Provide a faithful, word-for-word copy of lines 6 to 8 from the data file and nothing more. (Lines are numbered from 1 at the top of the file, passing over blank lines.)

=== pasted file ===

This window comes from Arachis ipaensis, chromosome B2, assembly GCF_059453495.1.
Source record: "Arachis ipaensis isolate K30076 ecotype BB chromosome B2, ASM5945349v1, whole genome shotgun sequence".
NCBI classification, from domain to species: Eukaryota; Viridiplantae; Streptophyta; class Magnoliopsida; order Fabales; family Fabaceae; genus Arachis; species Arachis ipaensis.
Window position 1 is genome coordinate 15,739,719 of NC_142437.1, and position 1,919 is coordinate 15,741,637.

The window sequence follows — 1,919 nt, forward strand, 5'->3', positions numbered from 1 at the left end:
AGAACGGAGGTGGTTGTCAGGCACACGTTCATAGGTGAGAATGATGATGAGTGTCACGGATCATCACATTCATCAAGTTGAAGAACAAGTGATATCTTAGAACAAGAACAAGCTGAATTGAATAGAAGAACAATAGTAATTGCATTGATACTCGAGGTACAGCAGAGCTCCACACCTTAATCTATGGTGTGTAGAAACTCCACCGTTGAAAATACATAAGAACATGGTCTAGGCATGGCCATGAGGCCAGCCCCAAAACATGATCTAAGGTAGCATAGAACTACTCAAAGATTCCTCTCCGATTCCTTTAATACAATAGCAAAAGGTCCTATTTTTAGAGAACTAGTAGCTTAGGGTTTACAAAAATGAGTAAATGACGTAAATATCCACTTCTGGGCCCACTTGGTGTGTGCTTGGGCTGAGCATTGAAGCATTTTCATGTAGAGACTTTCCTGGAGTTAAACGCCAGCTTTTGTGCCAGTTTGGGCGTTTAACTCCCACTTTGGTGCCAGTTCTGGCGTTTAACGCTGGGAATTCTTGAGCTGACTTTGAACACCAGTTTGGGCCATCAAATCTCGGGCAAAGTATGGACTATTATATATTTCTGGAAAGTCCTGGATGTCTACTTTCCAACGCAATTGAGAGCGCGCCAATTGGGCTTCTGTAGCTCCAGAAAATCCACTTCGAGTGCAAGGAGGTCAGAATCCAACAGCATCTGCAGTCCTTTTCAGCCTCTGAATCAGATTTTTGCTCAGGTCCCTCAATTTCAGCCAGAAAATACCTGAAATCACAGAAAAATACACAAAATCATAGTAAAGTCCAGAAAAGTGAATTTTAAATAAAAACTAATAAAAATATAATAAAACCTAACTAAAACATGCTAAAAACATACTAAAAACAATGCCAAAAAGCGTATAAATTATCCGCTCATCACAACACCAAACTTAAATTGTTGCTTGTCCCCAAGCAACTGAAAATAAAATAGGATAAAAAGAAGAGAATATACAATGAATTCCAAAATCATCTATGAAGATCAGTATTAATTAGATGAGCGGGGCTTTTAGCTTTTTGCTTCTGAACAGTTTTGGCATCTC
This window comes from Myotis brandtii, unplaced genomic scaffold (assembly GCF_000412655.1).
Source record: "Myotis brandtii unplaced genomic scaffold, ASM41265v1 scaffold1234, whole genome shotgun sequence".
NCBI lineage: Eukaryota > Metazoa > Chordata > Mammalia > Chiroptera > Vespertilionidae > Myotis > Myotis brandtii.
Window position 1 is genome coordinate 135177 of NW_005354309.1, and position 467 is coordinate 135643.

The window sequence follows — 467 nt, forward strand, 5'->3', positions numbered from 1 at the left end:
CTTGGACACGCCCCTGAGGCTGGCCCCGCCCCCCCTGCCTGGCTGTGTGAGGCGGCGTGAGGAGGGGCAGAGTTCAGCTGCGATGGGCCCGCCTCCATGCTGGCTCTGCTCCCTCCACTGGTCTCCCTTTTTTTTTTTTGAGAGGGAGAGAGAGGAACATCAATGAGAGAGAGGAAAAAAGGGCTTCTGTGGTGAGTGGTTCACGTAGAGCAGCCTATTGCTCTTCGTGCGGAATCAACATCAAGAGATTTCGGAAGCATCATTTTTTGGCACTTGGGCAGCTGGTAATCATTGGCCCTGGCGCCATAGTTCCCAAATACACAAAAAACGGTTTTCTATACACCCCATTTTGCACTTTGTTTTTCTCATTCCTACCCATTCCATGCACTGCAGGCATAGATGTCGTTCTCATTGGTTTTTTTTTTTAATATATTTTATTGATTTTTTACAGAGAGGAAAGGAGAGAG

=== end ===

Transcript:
AGAACGGAGGTGGTTGTCAGGCACACGTTCATAGGTGAGAATGATGATGAGTGTCACGGATCATCACATTCATCAAGTTGAAGAACAAGTGATATCTTAGAACAAGAACAAGCTGAATTGAATAGAAGAACAATAGTAATTGCATTGATACTCGAGGTACAGCAGAGCTCCACACCTTAATCTATGGTGTGTAGAAACTCCACCGTTGAAAATACATAAGAACATGGTCTAGGCATGGCCATGAGGCCAGCCCCAAAACATGATCTAAGGTAGCATAGAACTACTCAAAGATTCCTCTCCGATTCCTTTAATACAATAGCAAAAGGTCCTATTTTTAGAGAACTAGTAGCTTAGGGTTTACAAAAATGAGTAAATGACGTAAATATCCACTTCTGGGCCCACTTGGTGTGTGCTTGGGCTGAGCATTGAAGCATTTTCATGTAGAGACTTTCCTGGAGTTAAACGCCAGCTTTTGTGCCAGTTTGGGCGTTTAACTCCCACTTTGGTGCCAGTTCTGGCGTTTAACGCTGGGAATTCTTGAGCTGACTTTGAACACCAGTTTGGGCCATCAAATCTCGGGCAAAGTATGGACTATTATATATTTCTGGAAAGTCCTGGATGTCTACTTTCCAACGCAATTGAGAGCGCGCCAATTGGGCTTCTGTAGCTCCAGAAAATCCACTTCGAGTGCAAGGAGGTCAGAATCCAACAGCATCTGCAGTCCTTTTCAGCCTCTGAATCAGATTTTTGCTCAGGTCCCTCAATTTCAGCCAGAAAATACCTGAAATCACAGAAAAATACACAAAATCATAGTAAAGTCCAGAAAAGTGAATTTTAAATAAAAACTAATAAAAATATAATAAAACCTAACTAAAACATGCTAAAAACATACTAAAAACAATGCCAAAAAGCGTATAAATTATCCGCTCATCACAACACCAAACTTAAATTGTTGCTTGTCCCCAAGCAACTGAAAATAAAATAGGATAAAAAGAAGAGAATATACAATGAATTCCAAAATCATCTATGAAGATCAGTATTAATTAGATGAGCGGGGCTTTTAGCTTTTTGCTTCTGAACAGTTTTGGCATCTC
This window comes from Myotis brandtii, unplaced genomic scaffold (assembly GCF_000412655.1).
Source record: "Myotis brandtii unplaced genomic scaffold, ASM41265v1 scaffold1234, whole genome shotgun sequence".